The haut-rockist concept of the supergroup might have seemed outdated by 2004, but the phenomenon was resurrected by Githead, albeit in a modest post-rock fashion. Initially a trio of Wire’s Colin Newman (vocals/guitar), Minimal Compact’s Malka Spigel (vocals/bass) and multimedia enfant terrible Robin Rimbaud (who traded his police-radio scanner for a good old-fashioned ax), Githead was not the snotty punk outfit its insulting name suggested.
Headgit offers infectious avant pop with sparse, melodic textures, rigid electronic beats and a big, Jah Wobble-esque bottom. Newman and Spigel’s collaborative and solo projects, as well as ’80s Wire, certainly make their presence felt here, but Githead also brings them onto new terrain: while the tight minimalist guitar patterns threading through “Reset” recall the sort of hypnotic grooves pioneered by Michael Rother, Githead also get down with their bad selves, after a minimalist-funk fashion, on “Craft Is Dead” and on “Profile,” with its dub-sized bass. Newman takes care of lead vocals and, for the most part, delivers deadpan clusters of what sounds like the type of instant surrealist poetry used in spam-filter-evading junk E-mail (“Her golden magazine smiles / Her daughter’s clock is thinking”). Overall, an intriguing debut.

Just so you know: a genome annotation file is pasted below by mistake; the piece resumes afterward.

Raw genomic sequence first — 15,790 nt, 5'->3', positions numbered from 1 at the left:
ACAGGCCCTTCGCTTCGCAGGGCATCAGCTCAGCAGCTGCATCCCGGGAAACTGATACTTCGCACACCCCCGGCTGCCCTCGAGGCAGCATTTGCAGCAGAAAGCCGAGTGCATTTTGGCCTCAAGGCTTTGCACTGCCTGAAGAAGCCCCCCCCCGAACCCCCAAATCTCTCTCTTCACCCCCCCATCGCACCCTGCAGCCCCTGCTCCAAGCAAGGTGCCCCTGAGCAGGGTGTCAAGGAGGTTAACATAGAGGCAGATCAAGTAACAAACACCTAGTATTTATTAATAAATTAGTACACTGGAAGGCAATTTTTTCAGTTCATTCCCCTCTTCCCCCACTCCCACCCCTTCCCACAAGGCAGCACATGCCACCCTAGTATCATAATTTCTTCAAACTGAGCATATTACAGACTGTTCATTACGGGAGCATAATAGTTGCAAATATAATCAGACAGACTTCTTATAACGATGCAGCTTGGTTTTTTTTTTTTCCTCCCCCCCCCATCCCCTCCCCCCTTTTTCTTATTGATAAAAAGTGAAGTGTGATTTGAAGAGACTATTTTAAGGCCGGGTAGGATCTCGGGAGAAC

With ex-Minimal Compact drummer (and psychiatric nurse) Max Franken on board to flesh out the beats, the band’s first album builds on the foundations laid by the EP. Profile is a more fully realized exploration of the interface between organic and electronic musics that shows Githead expanding its range and developing a distinctive sound. A more mature, assured feel is evident on the opener, “Alpha,” whose densely layered wall of shoegazing guitars infuses the sound with a harder edge and a gravitas at which Headgit only hinted. The band’s newfound authority also comes across on “Antiphon,” a textured, driving instrumental that could almost be a lost track from PiL’s Metal Box, largely due to Spigel’s lumbering, juddering bass (one of the common sonic denominators on many of Profile‘s tracks). Newman’s spam filter still appears to be working overtime, his lyrics on the subtly funky “Cosmology for Beginners” suggesting a recitation of entries from an arcane encyclopedia written by Stanley Unwin: “Marqueed marsupials…Skating on thin rice, breaking your pardon / Hanging with the insteps, barking at the wrong sea / Writhing from the pressure, coughing in the right tree.” Although Newman’s largely expressionless voice has its own perverse charm, elsewhere Spigel’s vocals add an engaging dimension. On “My LCA (Little Box of Magic),” a blissful, dreamy love song to her Lomo camera, Spigel breathes melodic air into the occasionally clinical, affectless Githead sound. Indeed, another welcome development on Profile is its greater attention to melody and melodic variation, whether in the economical guitar lines weaving between the rigid electro-pop beats of “Wallpaper” (which recalls the poppier tendencies of Eno, Cluster and Harmonia) or the more expansive, spectral sounds that adorn the epic “Raining Down.” Sometimes when accomplished artists come together for side projects, the results feel like experiments that don’t really lead anywhere. Profile is definitely not one of those projects. It’s catchy without being vacuous, intelligent without being too clever for its own good.